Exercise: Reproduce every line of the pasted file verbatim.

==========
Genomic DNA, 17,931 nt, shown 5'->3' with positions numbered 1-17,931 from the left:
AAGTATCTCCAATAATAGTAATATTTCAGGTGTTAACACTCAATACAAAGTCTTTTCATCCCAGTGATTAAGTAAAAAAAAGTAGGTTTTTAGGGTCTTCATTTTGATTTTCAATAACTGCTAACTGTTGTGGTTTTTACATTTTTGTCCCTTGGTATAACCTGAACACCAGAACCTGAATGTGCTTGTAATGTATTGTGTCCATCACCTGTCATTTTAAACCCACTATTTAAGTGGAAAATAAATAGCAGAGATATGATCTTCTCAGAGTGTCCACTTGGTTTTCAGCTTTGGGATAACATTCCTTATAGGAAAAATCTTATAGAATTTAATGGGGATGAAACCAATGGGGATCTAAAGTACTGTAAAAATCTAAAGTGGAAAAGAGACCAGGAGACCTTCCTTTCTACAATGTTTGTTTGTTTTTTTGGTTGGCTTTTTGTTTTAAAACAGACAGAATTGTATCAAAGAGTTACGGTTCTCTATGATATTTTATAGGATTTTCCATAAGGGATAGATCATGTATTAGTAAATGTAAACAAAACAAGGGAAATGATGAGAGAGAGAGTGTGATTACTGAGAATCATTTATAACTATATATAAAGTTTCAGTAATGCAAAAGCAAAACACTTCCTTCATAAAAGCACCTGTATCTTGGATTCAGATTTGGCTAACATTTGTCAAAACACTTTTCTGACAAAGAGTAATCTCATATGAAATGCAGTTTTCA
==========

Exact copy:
Genomic DNA, 17,931 nt, shown 5'->3' with positions numbered 1-17,931 from the left:
AAGTATCTCCAATAATAGTAATATTTCAGGTGTTAACACTCAATACAAAGTCTTTTCATCCCAGTGATTAAGTAAAAAAAAGTAGGTTTTTAGGGTCTTCATTTTGATTTTCAATAACTGCTAACTGTTGTGGTTTTTACATTTTTGTCCCTTGGTATAACCTGAACACCAGAACCTGAATGTGCTTGTAATGTATTGTGTCCATCACCTGTCATTTTAAACCCACTATTTAAGTGGAAAATAAATAGCAGAGATATGATCTTCTCAGAGTGTCCACTTGGTTTTCAGCTTTGGGATAACATTCCTTATAGGAAAAATCTTATAGAATTTAATGGGGATGAAACCAATGGGGATCTAAAGTACTGTAAAAATCTAAAGTGGAAAAGAGACCAGGAGACCTTCCTTTCTACAATGTTTGTTTGTTTTTTTGGTTGGCTTTTTGTTTTAAAACAGACAGAATTGTATCAAAGAGTTACGGTTCTCTATGATATTTTATAGGATTTTCCATAAGGGATAGATCATGTATTAGTAAATGTAAACAAAACAAGGGAAATGATGAGAGAGAGAGTGTGATTACTGAGAATCATTTATAACTATATATAAAGTTTCAGTAATGCAAAAGCAAAACACTTCCTTCATAAAAGCACCTGTATCTTGGATTCAGATTTGGCTAACATTTGTCAAAACACTTTTCTGACAAAGAGTAATCTCATATGAAATGCAGTTTTCA